SINGAPORE - There is no need to worry about robots and machines replacing humans or if people can learn to beat computers.
Instead, the way forward for tomorrow's workers is to double down on human strengths, said Education Minister Lawrence Wong.
For instance, robots and computers will never be able to think creatively, have face-to-face conversations, brainstorm and challenge one another or come up with solutions as a team, he added.
Spontaneous, "social learning" is also something machines will never be able to do, he said.
Mr Wong was speaking on Friday (Sept 25) at a dialogue on the future of jobs and skills for Singaporeans.
Joining him on the panel were the five mayors: Ms Low Yen Ling (South West District), Ms Denise Phua (Central Singapore District), Mr Desmond Choo (North East District), Mr Alex Yam (North West District) and Mr Fahmi Aliman (South East District).
Said Mr Wong: "People start thinking, what should I do to be better today? Should I learn more programming, coding, IT? I think all of these are important skill sets.
"We need to better understand technology, so that we can work well with machines... but we do not have to learn how to be better computers to beat the computer.
"The way forward is for us to double down on our human strengths... It's not to be taken for granted that human soft skills are natural and innate, and that everyone can do it well. We need to practice and get better at it."
Ms Phua said not all future skills have to be tech-related, and that there are emerging sectors such as eldercare and disability care that are not necessarily "tech-heavy".
"Most of us feel like the jobs of the future, everything, has to do with technology and that's why the main words we hear today are 'data analytics' and 'cyber security'," she said.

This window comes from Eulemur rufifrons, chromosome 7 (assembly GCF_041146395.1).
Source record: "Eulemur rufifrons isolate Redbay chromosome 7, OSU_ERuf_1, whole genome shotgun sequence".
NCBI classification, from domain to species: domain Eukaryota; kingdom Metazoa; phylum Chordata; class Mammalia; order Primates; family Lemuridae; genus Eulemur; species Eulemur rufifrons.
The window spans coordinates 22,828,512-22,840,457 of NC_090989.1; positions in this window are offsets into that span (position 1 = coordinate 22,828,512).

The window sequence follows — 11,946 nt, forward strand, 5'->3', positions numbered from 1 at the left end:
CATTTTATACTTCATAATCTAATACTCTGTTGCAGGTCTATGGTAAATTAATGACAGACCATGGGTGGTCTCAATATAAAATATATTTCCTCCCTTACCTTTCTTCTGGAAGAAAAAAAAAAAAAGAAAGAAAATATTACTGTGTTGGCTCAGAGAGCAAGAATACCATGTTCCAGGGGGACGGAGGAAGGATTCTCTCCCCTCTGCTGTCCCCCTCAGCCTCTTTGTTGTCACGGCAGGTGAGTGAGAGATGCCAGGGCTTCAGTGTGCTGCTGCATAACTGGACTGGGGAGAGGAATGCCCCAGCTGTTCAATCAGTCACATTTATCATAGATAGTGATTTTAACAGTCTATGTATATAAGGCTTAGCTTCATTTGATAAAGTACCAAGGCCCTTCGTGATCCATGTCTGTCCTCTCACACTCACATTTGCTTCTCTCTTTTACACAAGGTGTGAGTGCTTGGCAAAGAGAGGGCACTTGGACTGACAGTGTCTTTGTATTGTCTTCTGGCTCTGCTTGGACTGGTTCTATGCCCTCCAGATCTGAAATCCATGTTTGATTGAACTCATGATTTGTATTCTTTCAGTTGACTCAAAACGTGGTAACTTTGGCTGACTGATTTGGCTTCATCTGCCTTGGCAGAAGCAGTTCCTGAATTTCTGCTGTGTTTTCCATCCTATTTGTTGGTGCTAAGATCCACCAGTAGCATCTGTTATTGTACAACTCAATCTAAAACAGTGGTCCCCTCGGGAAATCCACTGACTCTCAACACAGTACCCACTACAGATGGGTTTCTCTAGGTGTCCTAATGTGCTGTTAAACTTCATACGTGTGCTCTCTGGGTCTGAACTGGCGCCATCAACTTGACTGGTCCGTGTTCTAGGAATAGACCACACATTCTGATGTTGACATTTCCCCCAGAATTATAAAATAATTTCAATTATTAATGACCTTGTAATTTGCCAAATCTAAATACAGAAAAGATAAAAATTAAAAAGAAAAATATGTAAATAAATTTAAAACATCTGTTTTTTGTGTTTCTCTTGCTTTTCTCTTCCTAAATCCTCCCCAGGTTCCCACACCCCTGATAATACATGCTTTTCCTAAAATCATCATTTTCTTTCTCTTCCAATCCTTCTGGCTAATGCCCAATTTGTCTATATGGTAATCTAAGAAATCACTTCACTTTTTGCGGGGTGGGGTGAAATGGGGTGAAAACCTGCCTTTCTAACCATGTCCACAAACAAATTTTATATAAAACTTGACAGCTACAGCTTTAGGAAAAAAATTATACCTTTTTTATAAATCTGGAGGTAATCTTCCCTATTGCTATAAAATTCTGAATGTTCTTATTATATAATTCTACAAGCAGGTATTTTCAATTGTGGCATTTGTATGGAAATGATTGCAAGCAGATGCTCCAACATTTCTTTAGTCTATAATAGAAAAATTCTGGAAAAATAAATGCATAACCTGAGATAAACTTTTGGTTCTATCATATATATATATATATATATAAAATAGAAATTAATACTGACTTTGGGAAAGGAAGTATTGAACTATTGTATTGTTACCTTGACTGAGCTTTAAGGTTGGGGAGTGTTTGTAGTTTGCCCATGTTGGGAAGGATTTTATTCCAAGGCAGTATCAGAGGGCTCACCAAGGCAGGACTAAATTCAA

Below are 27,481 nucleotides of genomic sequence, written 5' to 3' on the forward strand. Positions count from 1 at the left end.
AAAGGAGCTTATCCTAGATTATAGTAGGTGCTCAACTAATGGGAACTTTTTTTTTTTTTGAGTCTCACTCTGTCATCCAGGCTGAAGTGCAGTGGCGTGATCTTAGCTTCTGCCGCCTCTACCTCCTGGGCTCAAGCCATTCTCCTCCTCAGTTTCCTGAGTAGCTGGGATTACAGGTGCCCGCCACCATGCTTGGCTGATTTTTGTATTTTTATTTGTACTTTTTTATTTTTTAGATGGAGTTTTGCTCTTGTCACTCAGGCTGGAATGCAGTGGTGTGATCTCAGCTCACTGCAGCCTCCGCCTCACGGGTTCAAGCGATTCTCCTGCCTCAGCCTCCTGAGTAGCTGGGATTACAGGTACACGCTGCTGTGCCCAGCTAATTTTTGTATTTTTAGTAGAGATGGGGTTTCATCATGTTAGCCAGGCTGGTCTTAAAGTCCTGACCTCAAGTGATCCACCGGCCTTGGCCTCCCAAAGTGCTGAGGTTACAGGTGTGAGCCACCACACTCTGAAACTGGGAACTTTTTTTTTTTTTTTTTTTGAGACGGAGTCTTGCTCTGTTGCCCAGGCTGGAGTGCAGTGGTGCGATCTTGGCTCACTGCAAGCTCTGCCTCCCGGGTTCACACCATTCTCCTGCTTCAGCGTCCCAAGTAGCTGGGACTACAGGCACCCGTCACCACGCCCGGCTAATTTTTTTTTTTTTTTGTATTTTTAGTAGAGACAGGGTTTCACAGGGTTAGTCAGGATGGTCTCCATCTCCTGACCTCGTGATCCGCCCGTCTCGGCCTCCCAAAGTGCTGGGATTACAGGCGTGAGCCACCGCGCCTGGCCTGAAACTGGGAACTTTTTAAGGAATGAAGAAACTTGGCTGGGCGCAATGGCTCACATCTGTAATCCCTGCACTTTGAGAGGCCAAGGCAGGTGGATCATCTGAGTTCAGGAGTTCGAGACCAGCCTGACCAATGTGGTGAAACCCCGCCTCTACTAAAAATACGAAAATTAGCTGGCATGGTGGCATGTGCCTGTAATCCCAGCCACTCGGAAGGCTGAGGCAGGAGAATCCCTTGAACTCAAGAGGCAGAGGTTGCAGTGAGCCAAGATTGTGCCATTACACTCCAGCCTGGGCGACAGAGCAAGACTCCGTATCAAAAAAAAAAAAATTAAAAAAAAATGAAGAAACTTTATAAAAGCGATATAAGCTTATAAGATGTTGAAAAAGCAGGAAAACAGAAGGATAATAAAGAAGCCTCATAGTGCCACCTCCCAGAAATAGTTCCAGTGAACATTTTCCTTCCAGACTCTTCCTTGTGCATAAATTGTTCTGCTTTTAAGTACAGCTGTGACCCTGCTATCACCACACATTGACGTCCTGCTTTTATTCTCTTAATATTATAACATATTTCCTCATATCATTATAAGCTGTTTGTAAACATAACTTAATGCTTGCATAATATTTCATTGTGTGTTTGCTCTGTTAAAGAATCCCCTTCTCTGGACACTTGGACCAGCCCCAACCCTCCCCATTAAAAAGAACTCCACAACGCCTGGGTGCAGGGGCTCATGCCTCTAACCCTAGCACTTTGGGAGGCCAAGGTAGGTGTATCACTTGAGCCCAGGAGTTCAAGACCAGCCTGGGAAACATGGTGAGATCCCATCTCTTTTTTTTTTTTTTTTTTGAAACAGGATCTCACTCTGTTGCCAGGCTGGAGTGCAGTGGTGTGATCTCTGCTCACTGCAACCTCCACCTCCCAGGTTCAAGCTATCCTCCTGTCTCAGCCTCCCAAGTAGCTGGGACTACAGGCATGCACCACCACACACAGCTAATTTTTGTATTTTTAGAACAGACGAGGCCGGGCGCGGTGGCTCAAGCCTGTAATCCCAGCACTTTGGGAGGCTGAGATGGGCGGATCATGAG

But there are other jobs, such as in healthcare, that will focus on care models or the process of caring for patients, with technology being used more for communication purposes, Ms Phua added.
Mr Choo touched on how fresh graduates and young job seekers should be ready to adapt to change. He said: "Changes are quite rapid. But the silver lining that we have seen is that workers who are prepared to make changes and adapt, are willing to get re-trained, they generally do find that getting a job is much easier."
For example, a engineering graduate would have a number of transferable skills, and he can take a six-month course that builds on what was learnt in school and after that, pivot to another job, he added.
The dialogue session was held after a memorandum of understanding was signed between Ms Low, SkillsFuture Singapore chief executive Ong Tze Ch'in, and Employment and Employability Institute chief executive Gilbert Tan.
Ms Low was representing the five Community Development Councils (CDCs).
The three-year agreement will run until August 2023, and aims to provide Singaporeans with information on SkillsFuture programmes, and how they can tap various resources for their career planning and upgrading needs.
The SkillsFuture Advice initiative was launched in 2017 and more than 110,000 people have attended over 4,300 SkillsFuture Advice workshops since then.
On Friday, the agencies said SkillsFuture @ CDC 2020 - a virtual event offering career workshops and a guide to resources for skills training - will be extended.
It was initially conceived as a week-long event running from Aug 10 to Aug 16. In that time, it attracted more than 257,000 participants, and is now extended until July next year instead of ending this month as earlier planned.
The event is organised by the five CDCs, and highlights include workshops to help residents better understand the job market and skill trends amid the Covid-19 pandemic, and live chats with experts across various industries.
Ms Low said: "The extension of SkillsFuture Advice comes at a time when Singaporeans need exceptional support in employability. Our priority is to expedite job search opportunities and ramp up programmes and initiatives to meet the growing demand for upskilling and reskilling."
Mr Ong added: "In this challenging period, we want to reach out to as many Singaporeans as possible, to let them know what they can do to reskill and upskill themselves, and remain employable."